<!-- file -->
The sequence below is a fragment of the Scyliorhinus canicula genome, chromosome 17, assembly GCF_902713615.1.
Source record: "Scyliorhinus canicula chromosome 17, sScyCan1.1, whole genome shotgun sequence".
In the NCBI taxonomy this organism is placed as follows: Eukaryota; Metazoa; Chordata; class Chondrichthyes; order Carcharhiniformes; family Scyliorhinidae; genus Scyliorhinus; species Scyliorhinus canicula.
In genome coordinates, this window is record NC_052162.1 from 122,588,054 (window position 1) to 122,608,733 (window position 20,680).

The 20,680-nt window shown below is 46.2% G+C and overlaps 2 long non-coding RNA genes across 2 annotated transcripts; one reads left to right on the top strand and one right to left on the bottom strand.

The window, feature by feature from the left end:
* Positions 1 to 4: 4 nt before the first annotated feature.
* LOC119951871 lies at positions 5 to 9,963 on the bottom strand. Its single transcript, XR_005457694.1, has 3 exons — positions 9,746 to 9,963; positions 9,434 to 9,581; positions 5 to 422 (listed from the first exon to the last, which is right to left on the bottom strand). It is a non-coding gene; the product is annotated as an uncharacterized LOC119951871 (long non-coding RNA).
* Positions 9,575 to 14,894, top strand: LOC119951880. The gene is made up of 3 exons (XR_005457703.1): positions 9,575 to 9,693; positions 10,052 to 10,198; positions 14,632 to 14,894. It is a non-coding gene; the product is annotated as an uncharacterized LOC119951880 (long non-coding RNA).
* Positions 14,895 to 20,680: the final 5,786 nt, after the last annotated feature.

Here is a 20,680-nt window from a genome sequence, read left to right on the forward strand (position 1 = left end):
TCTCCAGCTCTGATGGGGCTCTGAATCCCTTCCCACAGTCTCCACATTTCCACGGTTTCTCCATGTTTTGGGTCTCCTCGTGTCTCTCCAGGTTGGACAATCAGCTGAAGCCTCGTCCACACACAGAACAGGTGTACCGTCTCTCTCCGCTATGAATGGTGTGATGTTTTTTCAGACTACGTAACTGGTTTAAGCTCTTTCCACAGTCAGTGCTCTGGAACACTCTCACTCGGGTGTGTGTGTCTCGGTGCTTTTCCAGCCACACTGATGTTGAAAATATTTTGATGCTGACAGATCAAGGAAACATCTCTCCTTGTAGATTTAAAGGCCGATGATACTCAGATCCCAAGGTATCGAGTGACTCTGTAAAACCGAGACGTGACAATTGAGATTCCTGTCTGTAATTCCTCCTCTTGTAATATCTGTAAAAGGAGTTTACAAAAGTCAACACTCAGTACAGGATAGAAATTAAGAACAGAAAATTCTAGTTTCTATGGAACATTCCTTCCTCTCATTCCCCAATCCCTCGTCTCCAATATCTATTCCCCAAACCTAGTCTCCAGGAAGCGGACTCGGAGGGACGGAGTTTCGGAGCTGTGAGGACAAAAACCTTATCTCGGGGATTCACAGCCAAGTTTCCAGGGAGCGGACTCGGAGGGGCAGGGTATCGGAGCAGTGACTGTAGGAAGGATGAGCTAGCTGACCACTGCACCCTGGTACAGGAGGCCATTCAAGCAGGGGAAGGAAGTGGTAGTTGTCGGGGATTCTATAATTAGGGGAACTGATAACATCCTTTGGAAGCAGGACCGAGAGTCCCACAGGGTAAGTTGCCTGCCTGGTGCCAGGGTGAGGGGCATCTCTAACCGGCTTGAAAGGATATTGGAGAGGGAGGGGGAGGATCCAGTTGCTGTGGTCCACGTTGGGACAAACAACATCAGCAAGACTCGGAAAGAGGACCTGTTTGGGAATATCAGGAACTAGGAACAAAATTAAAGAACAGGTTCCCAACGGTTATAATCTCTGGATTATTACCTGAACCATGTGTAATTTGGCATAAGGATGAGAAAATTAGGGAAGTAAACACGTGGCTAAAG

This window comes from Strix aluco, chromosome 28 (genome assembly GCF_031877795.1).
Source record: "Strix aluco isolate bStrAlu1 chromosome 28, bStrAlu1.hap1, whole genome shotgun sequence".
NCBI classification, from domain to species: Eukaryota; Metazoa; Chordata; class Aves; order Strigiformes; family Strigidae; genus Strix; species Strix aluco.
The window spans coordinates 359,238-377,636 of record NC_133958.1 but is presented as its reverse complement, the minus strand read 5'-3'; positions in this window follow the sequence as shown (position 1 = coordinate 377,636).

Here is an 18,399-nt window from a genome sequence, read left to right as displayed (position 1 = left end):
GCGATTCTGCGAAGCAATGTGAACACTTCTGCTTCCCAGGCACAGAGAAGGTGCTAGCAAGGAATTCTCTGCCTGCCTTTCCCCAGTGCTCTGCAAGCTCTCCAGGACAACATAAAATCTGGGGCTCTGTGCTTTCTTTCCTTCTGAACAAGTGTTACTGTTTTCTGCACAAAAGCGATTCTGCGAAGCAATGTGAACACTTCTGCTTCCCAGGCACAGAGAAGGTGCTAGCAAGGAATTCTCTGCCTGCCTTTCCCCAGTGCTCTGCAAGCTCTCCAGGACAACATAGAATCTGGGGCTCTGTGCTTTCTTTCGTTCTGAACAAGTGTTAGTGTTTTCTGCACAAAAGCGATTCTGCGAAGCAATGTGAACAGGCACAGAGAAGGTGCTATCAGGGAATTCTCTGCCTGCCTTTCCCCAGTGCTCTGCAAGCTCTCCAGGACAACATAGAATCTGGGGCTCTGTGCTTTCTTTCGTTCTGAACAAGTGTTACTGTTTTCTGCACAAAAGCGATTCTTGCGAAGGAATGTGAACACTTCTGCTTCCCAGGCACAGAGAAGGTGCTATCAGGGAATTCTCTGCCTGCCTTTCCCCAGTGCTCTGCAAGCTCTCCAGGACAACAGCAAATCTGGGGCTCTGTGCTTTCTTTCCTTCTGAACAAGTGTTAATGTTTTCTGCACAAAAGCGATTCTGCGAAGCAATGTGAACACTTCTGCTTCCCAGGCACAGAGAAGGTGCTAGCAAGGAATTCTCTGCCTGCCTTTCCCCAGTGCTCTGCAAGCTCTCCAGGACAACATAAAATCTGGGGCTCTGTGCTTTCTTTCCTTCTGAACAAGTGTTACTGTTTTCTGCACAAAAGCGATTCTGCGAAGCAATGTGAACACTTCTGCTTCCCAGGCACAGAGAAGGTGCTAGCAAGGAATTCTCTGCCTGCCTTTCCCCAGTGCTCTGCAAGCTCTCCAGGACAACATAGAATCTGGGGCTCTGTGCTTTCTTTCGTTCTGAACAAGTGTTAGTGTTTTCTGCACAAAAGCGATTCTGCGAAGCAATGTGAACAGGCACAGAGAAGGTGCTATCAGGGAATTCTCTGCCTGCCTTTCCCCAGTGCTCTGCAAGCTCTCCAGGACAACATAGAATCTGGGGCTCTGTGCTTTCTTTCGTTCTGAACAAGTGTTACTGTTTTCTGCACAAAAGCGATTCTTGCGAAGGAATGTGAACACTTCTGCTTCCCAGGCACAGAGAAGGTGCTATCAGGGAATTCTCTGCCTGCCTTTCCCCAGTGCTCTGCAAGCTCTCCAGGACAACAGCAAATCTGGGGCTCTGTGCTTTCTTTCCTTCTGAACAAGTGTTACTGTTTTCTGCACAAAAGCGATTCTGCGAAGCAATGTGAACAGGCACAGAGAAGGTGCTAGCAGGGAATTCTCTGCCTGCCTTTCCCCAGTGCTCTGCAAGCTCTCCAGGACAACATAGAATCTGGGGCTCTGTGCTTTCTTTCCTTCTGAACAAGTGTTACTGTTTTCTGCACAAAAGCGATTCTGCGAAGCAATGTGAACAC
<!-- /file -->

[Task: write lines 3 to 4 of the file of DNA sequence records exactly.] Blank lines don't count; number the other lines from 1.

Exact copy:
In the NCBI taxonomy this organism is placed as follows: Eukaryota; Metazoa; Chordata; class Chondrichthyes; order Carcharhiniformes; family Scyliorhinidae; genus Scyliorhinus; species Scyliorhinus canicula.
In genome coordinates, this window is record NC_052162.1 from 122,588,054 (window position 1) to 122,608,733 (window position 20,680).